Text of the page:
Russia getting involved in the war of Afghan resistance with the Taliban*

The leader of the Afghan National Resistance Front, Ahmad Massoud, said on September 8 that resistance to the Taliban* would continue, although his units were forced to retreat into the mountains and abandon their armoured vehicles.

An article published by Svobodnaya Pressa said that Massoud also accused official Islamabad of supporting the Taliban*. According to Fox News, the defenders of Panjshir were attacked by 27 Pakistani helicopters, supported by numerous drones. However, the Pakistani authorities always try to act in concert with their strategic partner — China.

The Chinese authorities have taken on the wait-and-see attitude with regard to Afghanistan. First of all, the Taliban* has been strengthening cooperation with Islamic extremists, including those operating in the Xinjiang Uygur Autonomous Region of the People's Republic of China. Therefore, it appears doubtful that China would be willing to provide the Taliban* with such serious military support.

The author of the article assumes that the helicopters flew from Tajikistan and were piloted by Afghans who had fled there before. Moreover, the author continues, the helicopters targeted the Taliban* rather than the insurgents. This was indirectly confirmed by media outlets, such as Telegram channel of Sputnik Afghanistan news agency.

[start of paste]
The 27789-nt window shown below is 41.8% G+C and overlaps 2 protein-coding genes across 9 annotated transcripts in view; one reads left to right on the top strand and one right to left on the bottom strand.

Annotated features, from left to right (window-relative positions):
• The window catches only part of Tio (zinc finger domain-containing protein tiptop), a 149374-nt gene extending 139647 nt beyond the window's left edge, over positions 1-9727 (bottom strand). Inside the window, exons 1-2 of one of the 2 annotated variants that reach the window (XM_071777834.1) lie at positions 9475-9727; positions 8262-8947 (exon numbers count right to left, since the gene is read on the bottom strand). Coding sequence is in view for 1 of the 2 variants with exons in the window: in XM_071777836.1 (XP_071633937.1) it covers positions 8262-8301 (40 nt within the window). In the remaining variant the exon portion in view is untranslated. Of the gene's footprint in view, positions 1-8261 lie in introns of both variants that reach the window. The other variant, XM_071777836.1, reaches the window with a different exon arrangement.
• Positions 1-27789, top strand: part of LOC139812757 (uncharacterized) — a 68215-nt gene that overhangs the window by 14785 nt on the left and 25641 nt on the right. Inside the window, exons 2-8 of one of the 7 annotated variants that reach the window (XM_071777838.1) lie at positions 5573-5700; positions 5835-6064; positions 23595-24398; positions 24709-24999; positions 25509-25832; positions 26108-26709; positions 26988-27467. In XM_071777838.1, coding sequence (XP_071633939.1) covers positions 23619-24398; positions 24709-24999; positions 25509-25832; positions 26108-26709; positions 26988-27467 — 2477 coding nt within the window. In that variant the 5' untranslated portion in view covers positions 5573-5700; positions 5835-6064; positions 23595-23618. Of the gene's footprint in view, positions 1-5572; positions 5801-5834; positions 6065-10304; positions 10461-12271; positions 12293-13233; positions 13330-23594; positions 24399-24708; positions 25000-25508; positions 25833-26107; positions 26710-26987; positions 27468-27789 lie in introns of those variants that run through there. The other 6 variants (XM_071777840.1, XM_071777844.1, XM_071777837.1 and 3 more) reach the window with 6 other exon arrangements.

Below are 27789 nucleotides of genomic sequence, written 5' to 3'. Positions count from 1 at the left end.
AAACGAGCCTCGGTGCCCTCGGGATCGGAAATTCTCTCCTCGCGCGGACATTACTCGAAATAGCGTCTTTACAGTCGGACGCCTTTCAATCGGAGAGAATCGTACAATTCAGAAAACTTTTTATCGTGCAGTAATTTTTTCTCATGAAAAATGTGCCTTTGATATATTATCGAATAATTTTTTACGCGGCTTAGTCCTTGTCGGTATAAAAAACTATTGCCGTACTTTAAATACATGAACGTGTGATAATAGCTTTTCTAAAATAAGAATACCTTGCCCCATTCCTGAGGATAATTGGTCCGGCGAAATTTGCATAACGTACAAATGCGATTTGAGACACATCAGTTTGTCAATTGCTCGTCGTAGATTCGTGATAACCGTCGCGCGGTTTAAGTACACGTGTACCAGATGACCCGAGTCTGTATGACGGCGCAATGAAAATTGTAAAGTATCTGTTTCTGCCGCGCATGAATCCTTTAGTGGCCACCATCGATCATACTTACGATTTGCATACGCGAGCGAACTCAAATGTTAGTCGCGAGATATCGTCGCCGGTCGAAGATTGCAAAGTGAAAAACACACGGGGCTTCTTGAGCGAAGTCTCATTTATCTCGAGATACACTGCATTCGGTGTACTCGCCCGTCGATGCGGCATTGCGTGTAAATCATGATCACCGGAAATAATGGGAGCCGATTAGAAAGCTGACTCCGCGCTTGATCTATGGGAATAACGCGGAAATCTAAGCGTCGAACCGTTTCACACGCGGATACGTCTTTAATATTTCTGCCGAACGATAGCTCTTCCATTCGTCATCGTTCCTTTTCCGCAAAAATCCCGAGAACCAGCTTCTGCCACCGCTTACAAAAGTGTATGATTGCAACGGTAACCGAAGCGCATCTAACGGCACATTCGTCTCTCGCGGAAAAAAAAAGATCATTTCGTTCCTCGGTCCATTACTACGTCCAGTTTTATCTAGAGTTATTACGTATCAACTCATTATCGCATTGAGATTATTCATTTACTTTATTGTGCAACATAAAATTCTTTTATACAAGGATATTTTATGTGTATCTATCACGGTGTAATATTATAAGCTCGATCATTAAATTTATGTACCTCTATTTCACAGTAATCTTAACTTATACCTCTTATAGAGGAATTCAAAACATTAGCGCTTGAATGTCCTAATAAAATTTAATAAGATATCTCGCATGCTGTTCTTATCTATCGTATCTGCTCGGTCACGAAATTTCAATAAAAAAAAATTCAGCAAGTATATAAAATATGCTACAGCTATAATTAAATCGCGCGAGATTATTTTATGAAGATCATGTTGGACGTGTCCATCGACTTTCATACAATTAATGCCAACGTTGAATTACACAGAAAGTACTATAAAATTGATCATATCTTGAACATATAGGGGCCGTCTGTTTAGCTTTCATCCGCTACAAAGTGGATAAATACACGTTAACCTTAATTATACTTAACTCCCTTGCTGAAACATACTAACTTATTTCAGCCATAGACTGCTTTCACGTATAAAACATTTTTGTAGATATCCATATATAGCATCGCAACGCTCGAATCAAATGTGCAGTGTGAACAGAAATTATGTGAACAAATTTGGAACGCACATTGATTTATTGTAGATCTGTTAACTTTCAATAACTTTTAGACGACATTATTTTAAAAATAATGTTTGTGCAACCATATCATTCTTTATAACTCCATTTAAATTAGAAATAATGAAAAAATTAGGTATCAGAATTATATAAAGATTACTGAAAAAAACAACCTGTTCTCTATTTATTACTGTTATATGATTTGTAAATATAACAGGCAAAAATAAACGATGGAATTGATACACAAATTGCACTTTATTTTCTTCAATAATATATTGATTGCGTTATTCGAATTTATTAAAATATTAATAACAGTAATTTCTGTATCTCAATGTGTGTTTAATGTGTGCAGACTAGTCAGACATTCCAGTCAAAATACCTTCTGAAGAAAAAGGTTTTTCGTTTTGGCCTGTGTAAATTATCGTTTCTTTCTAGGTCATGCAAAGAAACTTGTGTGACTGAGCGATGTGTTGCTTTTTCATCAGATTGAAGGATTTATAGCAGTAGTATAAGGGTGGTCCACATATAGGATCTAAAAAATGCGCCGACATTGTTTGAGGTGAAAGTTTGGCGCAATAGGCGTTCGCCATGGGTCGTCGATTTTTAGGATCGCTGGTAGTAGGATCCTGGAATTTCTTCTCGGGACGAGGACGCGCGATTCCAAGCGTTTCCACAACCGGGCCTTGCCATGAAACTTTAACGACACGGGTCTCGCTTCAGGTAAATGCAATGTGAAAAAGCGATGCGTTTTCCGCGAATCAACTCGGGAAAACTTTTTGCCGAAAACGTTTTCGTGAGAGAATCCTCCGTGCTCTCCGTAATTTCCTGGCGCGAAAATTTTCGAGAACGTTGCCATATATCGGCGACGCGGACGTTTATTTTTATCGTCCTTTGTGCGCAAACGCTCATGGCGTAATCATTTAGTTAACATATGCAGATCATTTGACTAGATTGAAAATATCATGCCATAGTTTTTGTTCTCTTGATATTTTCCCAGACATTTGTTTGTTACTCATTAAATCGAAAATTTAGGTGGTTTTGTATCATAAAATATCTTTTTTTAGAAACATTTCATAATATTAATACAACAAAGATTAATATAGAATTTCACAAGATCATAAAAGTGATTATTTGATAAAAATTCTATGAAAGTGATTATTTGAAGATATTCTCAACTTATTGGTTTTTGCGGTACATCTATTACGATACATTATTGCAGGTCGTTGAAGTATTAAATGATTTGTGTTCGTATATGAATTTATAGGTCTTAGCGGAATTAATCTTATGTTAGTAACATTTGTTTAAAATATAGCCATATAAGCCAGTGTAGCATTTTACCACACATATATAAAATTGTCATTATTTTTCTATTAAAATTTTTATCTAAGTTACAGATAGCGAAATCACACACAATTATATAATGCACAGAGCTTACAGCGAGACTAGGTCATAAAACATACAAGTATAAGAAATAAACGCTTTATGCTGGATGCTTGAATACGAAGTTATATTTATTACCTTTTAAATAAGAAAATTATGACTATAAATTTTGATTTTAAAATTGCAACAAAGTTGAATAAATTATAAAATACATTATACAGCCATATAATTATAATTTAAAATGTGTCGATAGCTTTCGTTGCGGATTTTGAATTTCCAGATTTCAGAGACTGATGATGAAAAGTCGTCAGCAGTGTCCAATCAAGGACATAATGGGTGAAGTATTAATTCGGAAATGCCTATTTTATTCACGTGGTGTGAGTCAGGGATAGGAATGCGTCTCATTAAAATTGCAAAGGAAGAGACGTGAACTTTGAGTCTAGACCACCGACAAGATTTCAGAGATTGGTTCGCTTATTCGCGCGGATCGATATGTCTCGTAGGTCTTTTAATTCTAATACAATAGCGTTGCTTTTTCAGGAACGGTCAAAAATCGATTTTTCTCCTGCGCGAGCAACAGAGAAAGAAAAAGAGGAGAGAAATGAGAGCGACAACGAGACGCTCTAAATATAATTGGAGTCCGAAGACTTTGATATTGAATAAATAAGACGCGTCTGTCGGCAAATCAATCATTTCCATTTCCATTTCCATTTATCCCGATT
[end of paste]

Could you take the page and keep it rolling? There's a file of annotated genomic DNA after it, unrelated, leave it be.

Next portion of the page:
According to available data, dozens of aircraft and helicopters of the former Afghan government army are now deployed in Tajikistan and Uzbekistan. Uzbekistan, however, is unwilling to get involved in the conflict in Afghanistan, whereas Tajikistan, which has the Russian 210th division stationed in the country, has already started providing assistance to the National Resistance Front of Ahmad Shah Massoud Jr.

After all, Panjshir is populated by Tajiks and, according to the Herat Times newspaper, weapons and ammunition have been shipped to the province by air since late August.

For Russia, this could mean a serious complication in relations with the current authorities in Kabul. If it was Tajik helicopters that struck the Taliban, Moscow could not but know that. After all, the Tajik sky is protected by air defenses of the Collective Security Treaty Organisation (CSTO). Russia may thus be involved into the intra-Afghan conflict, the article concludes.

*terrorist organization, banned in Russia